With Australians being banned from travelling to Mozambique on account of a spate of kidnappings, I have had to look further afield for my ocean fix. Last weekend my eyes settled on St Lucia, a little town on SA’s eastern coast. St Lucia is the gateway to the iSimangaliso Wetland Park, a UNESCO world heritage site that protects five distinct ecosystems (everything from offshore reefs to lakes, wetlands, woodlands and coastal forests) across 200 kilometres and 328,000 hectares. What St Lucia is probably best known for, however, is the occasional jaunt by local hippos down its main street.
Despite the forecast of non-stop rain and freak hippo attacks, I found two friends to join me for the weekend getaway. Helene and Liz proved wonderful companions, full of insightful conversation, French instruction, and bound by our barren spinsterhood (That’s BS for short). The first night was spent in typical beachside fashion: indulging in seafood and wine.
We awoke to cloud cover and drizzle the following morning, but it was not enough to dampen our desire to explore iSimilangiso, so off we headed. What we found was that the cloud cover and drizzle actually accentuated the colours of the flora and fauna, making it even more extraordinary than I anticipated. As we drove through the different ecosystems, up to lookouts, and to the coastal Mission Rocks, I started noticing majestic birds, hair-thin flowers, bright red millipedes and camouflaged marine life that I had never paid attention to before. They far outshone the more giant spectacles of rhinos, warthogs and antelopes.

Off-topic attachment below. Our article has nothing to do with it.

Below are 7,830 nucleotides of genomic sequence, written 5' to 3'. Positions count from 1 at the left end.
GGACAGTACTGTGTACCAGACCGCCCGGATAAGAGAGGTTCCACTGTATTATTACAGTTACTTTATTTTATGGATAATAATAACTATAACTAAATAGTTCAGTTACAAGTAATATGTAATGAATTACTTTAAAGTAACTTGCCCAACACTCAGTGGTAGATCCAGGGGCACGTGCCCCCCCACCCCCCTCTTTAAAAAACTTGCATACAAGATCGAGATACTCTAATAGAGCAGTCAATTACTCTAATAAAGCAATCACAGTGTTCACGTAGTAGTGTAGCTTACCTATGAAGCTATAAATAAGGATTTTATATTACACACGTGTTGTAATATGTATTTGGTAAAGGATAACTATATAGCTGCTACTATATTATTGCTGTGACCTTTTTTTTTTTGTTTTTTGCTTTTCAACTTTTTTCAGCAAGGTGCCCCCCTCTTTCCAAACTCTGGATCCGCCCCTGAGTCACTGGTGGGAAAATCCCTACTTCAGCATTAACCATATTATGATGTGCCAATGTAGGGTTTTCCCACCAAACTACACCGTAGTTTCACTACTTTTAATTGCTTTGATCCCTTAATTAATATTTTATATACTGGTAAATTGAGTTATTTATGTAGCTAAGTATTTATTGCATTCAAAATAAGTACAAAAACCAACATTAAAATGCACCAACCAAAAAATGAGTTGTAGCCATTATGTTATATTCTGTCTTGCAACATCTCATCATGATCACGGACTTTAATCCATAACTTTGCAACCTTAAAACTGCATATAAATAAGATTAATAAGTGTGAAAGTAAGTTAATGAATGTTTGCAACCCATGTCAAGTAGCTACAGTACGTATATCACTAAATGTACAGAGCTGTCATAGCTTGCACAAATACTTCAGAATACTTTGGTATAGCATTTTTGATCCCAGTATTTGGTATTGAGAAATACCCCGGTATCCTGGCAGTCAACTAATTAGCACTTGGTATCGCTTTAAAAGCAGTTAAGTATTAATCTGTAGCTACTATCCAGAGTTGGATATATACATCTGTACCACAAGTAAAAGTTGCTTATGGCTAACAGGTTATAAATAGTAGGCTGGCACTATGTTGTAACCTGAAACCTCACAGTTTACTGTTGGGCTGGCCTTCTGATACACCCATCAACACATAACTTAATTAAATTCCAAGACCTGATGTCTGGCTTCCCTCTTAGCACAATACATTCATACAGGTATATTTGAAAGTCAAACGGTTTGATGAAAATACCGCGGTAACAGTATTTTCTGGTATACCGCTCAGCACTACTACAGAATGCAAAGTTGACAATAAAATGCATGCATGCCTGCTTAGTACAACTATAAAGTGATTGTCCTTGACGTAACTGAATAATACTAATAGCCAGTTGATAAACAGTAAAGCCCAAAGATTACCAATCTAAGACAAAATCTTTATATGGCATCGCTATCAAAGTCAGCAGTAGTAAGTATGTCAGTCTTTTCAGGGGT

Our turnaround point was Cape Vidal, the most popular beach in the park, where we stopped to relax for the afternoon and enjoy a picnic lunch. It was a lovely idea, until the monkeys decided to snatch some of our delicious olive ciabatta. The story of what happened next differs depending on who you ask: either Isabel immediately leapt up to gallantly fight the monkeys off with her bare hands, or she was too busy sipping wine to even notice that the monkeys had charged through. I’ll let you decide which is correct.
After leaving the wetlands, we spent the final hour of sunlight making our way to the beach along a boardwalk built over a muddy swamp. It was here that the curiosity of St Lucia really hit me. Thanks to the town’s most informative signage, there appears to be not a path nor picnic site where one should not fear for their life. If it isn’t buffalos, elephants, rhinos or big cats that threaten you, it’s crocodiles, hippos and sharks. I found the sign telling us not to feed the crocodiles particularly helpful, until I realised that its placement there was probably necessitated by someone trying to feed the crocodiles. Natural selection fascinates me.
The next day, we had a few hours to spare before having to the hit the road back to Swaziland, so Liz and I decided to take a boat cruise along the lake for some hippo spotting. The boat got us very close to two big breeding pods just chilling out. Seeing them bobbing there, nestled into one another, with the littl’uns playfully attacking each other in the background, it is exceedingly difficult to picture how these 1.5 tonne rotund beasts could possibly have the inclination or dexterity to charge you at 40km/hr. Alas, I decided not to test it out (thanks to that signage!), so we finished our cruise and did some chilling of our own at a quaint coffee shop / gym before returning to the safe surrounds of Swaziland.